Let’s be honest about student halls

Published

Credit: UofG Living

Jordan Hunter
Writer

I made a huge mistake in my first year halls choice: I chose Murano. And before you decide to not read another piece whining about the near-third world conditions that is this horrid hall, hear me out.

When deciding to choose which accommodation to inhabit, I, being an international student and therefore not hearing the reputation of these halls, decided to watch the videos and read the materials the University had provided me to base my selections upon. When I looked at online reviews, all I heard were complaints about every hall, and so really the only metric I had to go on was what the University had produced. Nobody had told me about the reputation of these halls, especially when it came to noise enforcement. Then came the day I had received word that I was placed in this jungle. I instantly joined the Murano Facebook group and slowly I found the “real reviews.” One such review said, “Stalin had better ideas”; another said, “If you were planning on sleeping, I wouldn’t.” The other freshers’ expectations surely did not match my own, with one saying, “It’s a shithole, but it’s our shithole.”

Sad part is, I would like to tell you that these were all angsty freshers, but no. I see ambulances in Murano about every other day and, on one occasion, three in a single night! You can still hear the chatter of drunks at 3am through the paper-thin walls, weekend partying starts on Wednesdays and go until next Monday leaving only a two-day reprieve, if you’re lucky. I didn’t ask for this, this was not what the University had advertised.

Now, in all honesty, the problem exists on the other side as well. Many at other halls feel like Murano can get away with a lot more and that their own halls lack a social scene; but even Murano is not a perfect idea of “a loud hall.” Its enforcement of noise complaints seems inconsistent. There are several students who have had their speakers confiscated and others have seen even the smallest social gatherings broken up. Meanwhile, other occasions see huge flat parties that overcrowd small flats and go on for hours before someone breaks them up, or even late-night karaoke right before your politics exam (where if you fail this exam you’ll be deported, and your parents will think you are a big disappointment). So, you run away to Wisconsin and can’t get a job and end up working at McDonalds and as you ask, “Do you want fries with that?”, you look back at this moment and wish you had chosen any other halls, but I digress. The real issue is the formal rules do not match the informal and are unevenly enforced.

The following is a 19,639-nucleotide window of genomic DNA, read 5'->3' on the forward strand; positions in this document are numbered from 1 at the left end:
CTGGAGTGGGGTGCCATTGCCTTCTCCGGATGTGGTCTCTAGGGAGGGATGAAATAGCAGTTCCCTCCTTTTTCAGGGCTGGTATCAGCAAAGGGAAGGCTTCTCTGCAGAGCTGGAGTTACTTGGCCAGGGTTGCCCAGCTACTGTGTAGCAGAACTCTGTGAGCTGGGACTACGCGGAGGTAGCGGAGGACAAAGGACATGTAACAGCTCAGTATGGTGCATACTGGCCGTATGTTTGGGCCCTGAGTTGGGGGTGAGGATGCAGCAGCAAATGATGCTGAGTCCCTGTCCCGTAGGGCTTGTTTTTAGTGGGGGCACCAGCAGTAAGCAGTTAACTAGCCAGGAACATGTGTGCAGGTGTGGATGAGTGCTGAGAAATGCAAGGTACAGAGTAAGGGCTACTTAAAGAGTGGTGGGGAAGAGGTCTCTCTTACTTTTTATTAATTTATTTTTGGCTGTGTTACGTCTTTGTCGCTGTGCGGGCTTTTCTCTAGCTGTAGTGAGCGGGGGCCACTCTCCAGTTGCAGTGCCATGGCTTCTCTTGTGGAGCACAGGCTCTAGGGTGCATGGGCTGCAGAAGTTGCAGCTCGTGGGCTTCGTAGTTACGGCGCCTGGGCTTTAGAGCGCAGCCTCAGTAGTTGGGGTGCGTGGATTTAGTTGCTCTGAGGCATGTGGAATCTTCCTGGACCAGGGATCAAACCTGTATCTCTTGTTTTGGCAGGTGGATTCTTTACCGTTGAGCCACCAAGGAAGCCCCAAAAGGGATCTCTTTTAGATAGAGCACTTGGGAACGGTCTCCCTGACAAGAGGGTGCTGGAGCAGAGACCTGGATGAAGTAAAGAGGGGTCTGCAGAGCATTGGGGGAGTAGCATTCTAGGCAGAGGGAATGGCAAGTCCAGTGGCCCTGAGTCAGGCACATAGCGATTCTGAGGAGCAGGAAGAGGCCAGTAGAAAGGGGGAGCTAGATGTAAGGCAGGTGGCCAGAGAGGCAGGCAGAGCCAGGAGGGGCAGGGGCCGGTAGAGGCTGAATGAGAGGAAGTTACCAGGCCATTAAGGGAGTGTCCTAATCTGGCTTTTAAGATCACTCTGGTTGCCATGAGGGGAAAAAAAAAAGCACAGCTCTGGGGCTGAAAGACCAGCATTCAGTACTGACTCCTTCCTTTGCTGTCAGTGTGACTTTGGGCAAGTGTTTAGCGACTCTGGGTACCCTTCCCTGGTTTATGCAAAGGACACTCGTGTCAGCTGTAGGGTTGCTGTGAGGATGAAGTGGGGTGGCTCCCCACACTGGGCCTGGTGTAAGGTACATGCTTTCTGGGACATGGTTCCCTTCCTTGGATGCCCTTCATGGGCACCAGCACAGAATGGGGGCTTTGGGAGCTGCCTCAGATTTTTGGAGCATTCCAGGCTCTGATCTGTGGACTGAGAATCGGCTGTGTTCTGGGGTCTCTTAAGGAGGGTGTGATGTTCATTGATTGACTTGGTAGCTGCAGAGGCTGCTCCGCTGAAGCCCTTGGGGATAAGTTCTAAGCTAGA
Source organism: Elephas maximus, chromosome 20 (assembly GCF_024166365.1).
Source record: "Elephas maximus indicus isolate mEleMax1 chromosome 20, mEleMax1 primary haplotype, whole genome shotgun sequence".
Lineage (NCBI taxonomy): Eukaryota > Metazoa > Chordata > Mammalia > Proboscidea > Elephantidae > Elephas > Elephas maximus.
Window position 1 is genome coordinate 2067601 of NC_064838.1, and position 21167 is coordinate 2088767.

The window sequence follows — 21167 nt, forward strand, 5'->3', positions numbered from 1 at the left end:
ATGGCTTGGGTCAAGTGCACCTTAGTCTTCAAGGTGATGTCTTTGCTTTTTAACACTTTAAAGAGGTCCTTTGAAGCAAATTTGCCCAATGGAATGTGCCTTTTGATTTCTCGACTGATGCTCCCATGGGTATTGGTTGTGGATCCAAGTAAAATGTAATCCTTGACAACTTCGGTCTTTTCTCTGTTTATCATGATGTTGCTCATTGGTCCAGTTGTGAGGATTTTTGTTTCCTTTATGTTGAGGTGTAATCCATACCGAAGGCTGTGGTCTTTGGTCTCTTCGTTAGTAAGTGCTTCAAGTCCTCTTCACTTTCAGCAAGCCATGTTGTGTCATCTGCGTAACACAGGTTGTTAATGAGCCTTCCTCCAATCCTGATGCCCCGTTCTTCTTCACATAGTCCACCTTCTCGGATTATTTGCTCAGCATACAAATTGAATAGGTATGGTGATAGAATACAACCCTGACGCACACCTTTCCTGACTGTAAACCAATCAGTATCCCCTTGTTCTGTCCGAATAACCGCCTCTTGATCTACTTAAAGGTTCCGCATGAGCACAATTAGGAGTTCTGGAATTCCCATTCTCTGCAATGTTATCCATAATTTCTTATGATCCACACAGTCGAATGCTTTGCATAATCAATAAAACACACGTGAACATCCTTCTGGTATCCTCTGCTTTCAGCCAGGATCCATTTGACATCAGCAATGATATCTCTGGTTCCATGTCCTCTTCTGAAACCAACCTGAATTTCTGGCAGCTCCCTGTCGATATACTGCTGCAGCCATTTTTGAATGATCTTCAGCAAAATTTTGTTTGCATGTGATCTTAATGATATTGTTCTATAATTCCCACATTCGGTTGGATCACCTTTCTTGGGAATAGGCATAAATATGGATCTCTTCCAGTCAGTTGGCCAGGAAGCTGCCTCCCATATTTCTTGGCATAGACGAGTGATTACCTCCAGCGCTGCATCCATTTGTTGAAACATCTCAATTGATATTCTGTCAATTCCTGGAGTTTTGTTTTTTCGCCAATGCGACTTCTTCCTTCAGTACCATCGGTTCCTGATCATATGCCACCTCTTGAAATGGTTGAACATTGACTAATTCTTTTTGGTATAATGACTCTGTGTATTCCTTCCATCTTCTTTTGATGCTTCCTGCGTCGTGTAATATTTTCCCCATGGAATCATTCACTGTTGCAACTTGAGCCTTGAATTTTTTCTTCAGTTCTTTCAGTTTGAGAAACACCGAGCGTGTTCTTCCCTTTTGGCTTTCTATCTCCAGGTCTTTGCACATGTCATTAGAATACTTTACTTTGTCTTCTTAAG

What is the solution? It’s honesty in advertising and enforcement. If the University was honest about the philosophy of what Murano vs. All Other Halls was like, you could group like-minded students. For instance, there could be one block within each halls of residence which is a designated quiet zone, to give students the choice to live in a place where they can rely on having a good night’s sleep. This would satisfy those who want to be able to party on a Saturday night without having the place shut down at 9pm by some angry girl in her fluffy slippers, as well as satisfying said angry girl.

You shouldn’t have to know someone who came to the University prior to let you know what the halls actually are because, in reality, most students starting here are completely brand new and have no connections. Openly acknowledge there are limited restrictions in Murano and enforce only what is absolutely necessary, while strictly enforcing noise rules on other halls where students have accepted and requests quieter halls. You could then also enforce it as such. I, as well as many other students with lack of knowledge, did not sign up to be kept up the night before an exam, or to have ambulances come barging in every night. Students should be able to make the choice and live with the consequences of that choice, rather than make selections and then find out later that they live in either a glorified frat-house or a prudish library, or maybe somewhere in between. Isn’t choice what university is about? Students deciding whether to prioritise academic work, a social life, or sleep; finding what you care about and finding what you do not. This is the real choice of university and if they gave us some transparency of what to expect, we would be able to make this choice.